Pacific Northwest Invasive Plant Council

Volunteer Opportunites - Join a regional volunteer effort to detect and eradicate invasive plant species!

PNW IPC's Early Detection Rapid Response (EDRR)

Citizen Science Invasive Plant Program

About the Program

2016 Citizen Science EDRR Volunteer Training Schedule

The Pacific Northwest Invasive Plant Council (PNW IPC) is working in partnership with National Forests and Parks, Washington Dept. of Agriculture (WSDA), Department of Natural Resources (DNR), county noxious weed programs, and other local groups on a Citizen Science EDRR (Early Detection Rapid Response) program. With funding from the National Forest Foundation, National Fish and Wildlife Foundation, the WSDA and others we are gearing up for our fifth year to search for priority and newly emerging invasive plants in our National Forests, National Parks and other public lands.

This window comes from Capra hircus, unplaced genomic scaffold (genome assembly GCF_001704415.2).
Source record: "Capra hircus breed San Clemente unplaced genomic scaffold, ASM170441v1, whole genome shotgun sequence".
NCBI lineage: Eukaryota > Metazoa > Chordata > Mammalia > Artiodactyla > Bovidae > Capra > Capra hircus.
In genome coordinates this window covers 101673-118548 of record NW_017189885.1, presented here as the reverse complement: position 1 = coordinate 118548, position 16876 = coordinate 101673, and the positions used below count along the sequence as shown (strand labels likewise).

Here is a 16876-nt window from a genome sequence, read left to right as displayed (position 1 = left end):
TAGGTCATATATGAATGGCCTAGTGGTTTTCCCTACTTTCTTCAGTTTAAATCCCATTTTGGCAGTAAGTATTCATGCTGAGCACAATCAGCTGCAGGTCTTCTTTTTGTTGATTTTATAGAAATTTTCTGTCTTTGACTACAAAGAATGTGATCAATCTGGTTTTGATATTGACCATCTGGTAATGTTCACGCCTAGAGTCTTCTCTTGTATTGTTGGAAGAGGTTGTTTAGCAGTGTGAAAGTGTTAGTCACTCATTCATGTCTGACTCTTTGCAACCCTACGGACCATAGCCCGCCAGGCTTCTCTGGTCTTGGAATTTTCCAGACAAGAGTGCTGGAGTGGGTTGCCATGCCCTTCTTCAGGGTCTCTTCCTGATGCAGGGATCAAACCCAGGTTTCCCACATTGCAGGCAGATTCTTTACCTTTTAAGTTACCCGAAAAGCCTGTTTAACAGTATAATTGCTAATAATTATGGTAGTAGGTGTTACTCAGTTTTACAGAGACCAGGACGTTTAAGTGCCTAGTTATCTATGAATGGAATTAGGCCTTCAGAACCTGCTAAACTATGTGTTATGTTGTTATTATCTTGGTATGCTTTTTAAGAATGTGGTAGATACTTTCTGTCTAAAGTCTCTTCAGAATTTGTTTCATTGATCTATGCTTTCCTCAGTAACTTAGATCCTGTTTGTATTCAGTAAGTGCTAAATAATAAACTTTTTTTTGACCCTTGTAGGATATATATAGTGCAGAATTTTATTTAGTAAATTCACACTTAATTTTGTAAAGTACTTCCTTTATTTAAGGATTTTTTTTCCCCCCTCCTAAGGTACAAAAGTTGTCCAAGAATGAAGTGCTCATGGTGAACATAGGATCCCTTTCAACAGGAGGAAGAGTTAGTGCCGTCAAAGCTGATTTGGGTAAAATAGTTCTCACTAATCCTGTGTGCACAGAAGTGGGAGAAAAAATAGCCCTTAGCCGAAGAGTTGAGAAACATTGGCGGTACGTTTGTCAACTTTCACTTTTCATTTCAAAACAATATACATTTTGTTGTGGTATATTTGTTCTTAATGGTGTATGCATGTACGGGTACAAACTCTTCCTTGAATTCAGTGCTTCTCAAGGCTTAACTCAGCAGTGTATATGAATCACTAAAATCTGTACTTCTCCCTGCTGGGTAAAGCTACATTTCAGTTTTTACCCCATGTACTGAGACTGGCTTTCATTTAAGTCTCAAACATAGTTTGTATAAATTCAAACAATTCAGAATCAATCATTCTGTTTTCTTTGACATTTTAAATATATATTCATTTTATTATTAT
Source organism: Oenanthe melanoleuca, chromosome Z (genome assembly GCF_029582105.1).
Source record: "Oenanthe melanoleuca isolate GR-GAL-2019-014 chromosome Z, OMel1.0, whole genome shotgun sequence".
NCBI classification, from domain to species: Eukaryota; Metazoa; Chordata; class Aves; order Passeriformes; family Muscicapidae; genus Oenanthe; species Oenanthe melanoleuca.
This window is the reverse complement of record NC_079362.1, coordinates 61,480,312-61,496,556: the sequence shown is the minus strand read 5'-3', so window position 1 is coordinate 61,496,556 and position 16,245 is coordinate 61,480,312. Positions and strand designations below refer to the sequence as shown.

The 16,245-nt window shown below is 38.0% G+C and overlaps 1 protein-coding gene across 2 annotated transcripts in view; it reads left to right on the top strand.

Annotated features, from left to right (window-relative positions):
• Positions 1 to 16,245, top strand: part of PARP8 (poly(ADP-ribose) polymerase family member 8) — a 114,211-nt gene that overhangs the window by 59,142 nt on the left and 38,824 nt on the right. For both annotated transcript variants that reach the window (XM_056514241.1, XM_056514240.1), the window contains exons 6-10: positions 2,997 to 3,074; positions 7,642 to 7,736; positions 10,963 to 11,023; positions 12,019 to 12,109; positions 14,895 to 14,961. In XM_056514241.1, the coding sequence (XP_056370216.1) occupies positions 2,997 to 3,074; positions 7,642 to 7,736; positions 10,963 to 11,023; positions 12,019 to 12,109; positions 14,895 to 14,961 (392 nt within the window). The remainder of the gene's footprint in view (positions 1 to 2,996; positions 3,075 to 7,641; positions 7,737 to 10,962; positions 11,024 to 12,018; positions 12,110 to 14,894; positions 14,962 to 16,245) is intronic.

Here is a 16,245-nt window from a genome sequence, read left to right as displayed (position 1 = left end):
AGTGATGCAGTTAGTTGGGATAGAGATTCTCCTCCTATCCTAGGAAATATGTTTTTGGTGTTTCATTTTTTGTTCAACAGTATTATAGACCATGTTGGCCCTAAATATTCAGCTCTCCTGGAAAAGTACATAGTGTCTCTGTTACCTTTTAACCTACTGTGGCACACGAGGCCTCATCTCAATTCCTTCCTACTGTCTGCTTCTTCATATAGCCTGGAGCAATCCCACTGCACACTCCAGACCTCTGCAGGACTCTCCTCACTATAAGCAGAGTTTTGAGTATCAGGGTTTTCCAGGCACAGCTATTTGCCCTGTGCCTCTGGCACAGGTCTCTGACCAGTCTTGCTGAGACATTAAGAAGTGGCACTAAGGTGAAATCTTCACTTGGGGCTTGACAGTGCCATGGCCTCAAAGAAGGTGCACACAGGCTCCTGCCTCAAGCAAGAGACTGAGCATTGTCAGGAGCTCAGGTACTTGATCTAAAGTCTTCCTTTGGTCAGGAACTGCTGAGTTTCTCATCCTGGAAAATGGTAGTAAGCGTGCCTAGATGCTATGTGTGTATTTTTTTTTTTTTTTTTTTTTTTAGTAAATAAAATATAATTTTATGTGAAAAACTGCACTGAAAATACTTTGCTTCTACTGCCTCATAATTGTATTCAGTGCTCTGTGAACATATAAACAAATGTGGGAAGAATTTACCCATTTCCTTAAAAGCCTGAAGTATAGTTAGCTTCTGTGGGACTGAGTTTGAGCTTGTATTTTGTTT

Our mission is to train citizens how to identify priority invasive plants, how to record basic data and how to report findings on EDDMapSWest, a national early detection reporting system and land mangers in need of the data. We have identified specific focal areas to survey for invasive plants on National Forests and Parks, DNR and other public land and we ecourage our volunteers to conduct a survey on their favorite trail in seach of newly emerging invasive populations.Your survey and reporting efforts directly supports the maintenance of healthy ecosystems.



PNW IPC volunteer and Nisqually Land Trust Site Steward, Crow Vecchio, conducts an invasive plant survey.

PNW IPC volunteer, Theresa Schuller documents and reports an infestation of spotted knapweed at the Pleasant Valley Campground on HYW 410, Yakima County, WA..

Both purple and white flower forms of Centaurea stoebe (spotted knapweed, Class B noxious weed) in Yakima County. Photo by Theresa Schuller